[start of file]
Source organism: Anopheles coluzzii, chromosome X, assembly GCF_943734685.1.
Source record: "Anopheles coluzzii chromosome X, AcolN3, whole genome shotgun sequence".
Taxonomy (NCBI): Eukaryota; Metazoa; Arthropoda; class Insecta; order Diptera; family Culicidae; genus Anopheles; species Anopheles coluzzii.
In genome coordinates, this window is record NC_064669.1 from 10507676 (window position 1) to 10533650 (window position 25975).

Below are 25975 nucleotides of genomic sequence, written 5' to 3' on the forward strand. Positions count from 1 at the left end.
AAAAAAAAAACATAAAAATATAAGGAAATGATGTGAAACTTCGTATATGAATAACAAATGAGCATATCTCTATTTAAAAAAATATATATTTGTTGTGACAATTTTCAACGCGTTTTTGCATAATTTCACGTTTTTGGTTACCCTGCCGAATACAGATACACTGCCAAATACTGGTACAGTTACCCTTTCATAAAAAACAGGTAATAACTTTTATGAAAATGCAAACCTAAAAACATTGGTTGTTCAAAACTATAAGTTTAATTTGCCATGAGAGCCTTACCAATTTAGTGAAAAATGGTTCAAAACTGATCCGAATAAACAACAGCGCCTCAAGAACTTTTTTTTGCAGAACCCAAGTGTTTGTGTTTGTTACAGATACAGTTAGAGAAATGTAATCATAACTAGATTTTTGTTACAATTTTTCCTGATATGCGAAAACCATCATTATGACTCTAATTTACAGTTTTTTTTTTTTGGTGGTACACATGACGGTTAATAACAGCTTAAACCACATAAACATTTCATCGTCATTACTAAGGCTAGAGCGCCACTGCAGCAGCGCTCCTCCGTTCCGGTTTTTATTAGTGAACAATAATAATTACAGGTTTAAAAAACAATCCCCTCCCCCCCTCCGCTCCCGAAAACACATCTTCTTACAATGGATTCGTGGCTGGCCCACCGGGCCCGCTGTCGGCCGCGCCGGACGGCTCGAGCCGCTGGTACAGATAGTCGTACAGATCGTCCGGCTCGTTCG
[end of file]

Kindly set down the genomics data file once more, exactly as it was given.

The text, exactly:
Source organism: Anopheles coluzzii, chromosome X, assembly GCF_943734685.1.
Source record: "Anopheles coluzzii chromosome X, AcolN3, whole genome shotgun sequence".
Taxonomy (NCBI): Eukaryota; Metazoa; Arthropoda; class Insecta; order Diptera; family Culicidae; genus Anopheles; species Anopheles coluzzii.
In genome coordinates, this window is record NC_064669.1 from 10507676 (window position 1) to 10533650 (window position 25975).

Below are 25975 nucleotides of genomic sequence, written 5' to 3' on the forward strand. Positions count from 1 at the left end.
AAAAAAAAAACATAAAAATATAAGGAAATGATGTGAAACTTCGTATATGAATAACAAATGAGCATATCTCTATTTAAAAAAATATATATTTGTTGTGACAATTTTCAACGCGTTTTTGCATAATTTCACGTTTTTGGTTACCCTGCCGAATACAGATACACTGCCAAATACTGGTACAGTTACCCTTTCATAAAAAACAGGTAATAACTTTTATGAAAATGCAAACCTAAAAACATTGGTTGTTCAAAACTATAAGTTTAATTTGCCATGAGAGCCTTACCAATTTAGTGAAAAATGGTTCAAAACTGATCCGAATAAACAACAGCGCCTCAAGAACTTTTTTTTGCAGAACCCAAGTGTTTGTGTTTGTTACAGATACAGTTAGAGAAATGTAATCATAACTAGATTTTTGTTACAATTTTTCCTGATATGCGAAAACCATCATTATGACTCTAATTTACAGTTTTTTTTTTTTGGTGGTACACATGACGGTTAATAACAGCTTAAACCACATAAACATTTCATCGTCATTACTAAGGCTAGAGCGCCACTGCAGCAGCGCTCCTCCGTTCCGGTTTTTATTAGTGAACAATAATAATTACAGGTTTAAAAAACAATCCCCTCCCCCCCTCCGCTCCCGAAAACACATCTTCTTACAATGGATTCGTGGCTGGCCCACCGGGCCCGCTGTCGGCCGCGCCGGACGGCTCGAGCCGCTGGTACAGATAGTCGTACAGATCGTCCGGCTCGTTCG